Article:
The understanding of the future is the goal that is shared by practices in the sciences and the arts; science by producing the most accurate knowledge possible on various issues, and art by speculating on the open possibilities and scenarios for our unknown future. However even if the artists and scientists find themselves focused on the same issues or objects of interest, the goals and background motivations influence the different approaches and end results. The same object of interest is treated with different perspective because the anticipated end-results are constructed with different aims and with distinct frameworks. In the recent years there has been an increasing interest to search for similarities in scientific and artistic practices. Underlying many arguments seem to be the claim that these practices are in some sense overlapping or close to each other. Instead of focusing on looking at similarities that, no doubt, exist in some level, this article looks into one plausible difference between artistic and scientific practices. The article focuses on experience as a key aspect of artistic practice that uses organic materials or has a relation to sciences either through the methods and materials or by its subject matter. The article claims that the production of experience as the result of research practice can be seen as one of the aspects that differentiates artistic practice from science approaches, which nevertheless may share the same area or topic of interest. This does not mean that there would not be experience within science but it is typically not the primary result aimed at within the (e.g. natural) sciences. The article deliberately avoids making any precise definitions for artistic practices that relate to science research to evade fixed perception of the field that is evolving and still in finding its shape and limits . Having been primarily situated in the field of the arts I will discuss the above stated issue through the perspective from the arts.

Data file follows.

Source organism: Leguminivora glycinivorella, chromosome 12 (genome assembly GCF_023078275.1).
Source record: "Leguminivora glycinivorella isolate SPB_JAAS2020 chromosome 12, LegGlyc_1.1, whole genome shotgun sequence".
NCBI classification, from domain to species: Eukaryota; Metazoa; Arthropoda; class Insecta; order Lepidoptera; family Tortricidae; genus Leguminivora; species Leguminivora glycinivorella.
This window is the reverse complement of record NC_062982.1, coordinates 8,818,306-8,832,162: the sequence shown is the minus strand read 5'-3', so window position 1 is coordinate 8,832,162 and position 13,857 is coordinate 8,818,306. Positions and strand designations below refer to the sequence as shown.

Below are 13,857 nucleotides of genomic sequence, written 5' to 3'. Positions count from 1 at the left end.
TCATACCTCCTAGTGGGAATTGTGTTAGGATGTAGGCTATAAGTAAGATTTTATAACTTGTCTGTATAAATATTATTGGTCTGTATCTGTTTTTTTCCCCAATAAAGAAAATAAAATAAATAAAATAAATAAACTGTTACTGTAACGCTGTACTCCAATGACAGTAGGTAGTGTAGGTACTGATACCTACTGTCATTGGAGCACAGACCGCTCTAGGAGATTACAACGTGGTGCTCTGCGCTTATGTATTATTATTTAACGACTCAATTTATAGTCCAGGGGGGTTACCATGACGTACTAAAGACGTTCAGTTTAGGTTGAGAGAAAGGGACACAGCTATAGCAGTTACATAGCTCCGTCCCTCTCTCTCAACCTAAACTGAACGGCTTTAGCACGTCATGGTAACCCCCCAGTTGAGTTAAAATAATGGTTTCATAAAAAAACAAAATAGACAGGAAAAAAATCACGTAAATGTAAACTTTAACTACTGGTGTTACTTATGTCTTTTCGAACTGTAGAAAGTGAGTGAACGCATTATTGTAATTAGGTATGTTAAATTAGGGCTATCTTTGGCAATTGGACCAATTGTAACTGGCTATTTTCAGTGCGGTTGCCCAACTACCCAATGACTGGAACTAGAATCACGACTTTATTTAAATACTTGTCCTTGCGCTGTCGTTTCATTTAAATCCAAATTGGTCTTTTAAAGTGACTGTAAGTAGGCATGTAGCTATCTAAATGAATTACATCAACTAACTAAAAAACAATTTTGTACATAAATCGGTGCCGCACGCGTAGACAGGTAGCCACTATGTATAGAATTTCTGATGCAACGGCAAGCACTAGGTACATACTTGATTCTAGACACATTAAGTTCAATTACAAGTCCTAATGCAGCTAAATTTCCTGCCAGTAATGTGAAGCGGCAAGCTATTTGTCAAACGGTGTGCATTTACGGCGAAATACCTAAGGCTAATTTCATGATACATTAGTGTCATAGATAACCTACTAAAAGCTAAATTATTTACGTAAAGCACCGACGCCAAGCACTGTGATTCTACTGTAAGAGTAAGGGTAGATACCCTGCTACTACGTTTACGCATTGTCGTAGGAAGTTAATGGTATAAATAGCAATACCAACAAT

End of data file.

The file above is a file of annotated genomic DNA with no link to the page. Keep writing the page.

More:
|Title of host publication||From Landscape to Laboratory|
|Editors||Laura Beloff, Erich Berger, Terike Haapoja|
|Publisher||Suomen biotaiteen seura / Finnish Society of Bioart|
|Number of pages||8|
|Publication status||Published - 1 Jul 2013|
|MoE publication type||A3 Part of a book or another research book|
- art & science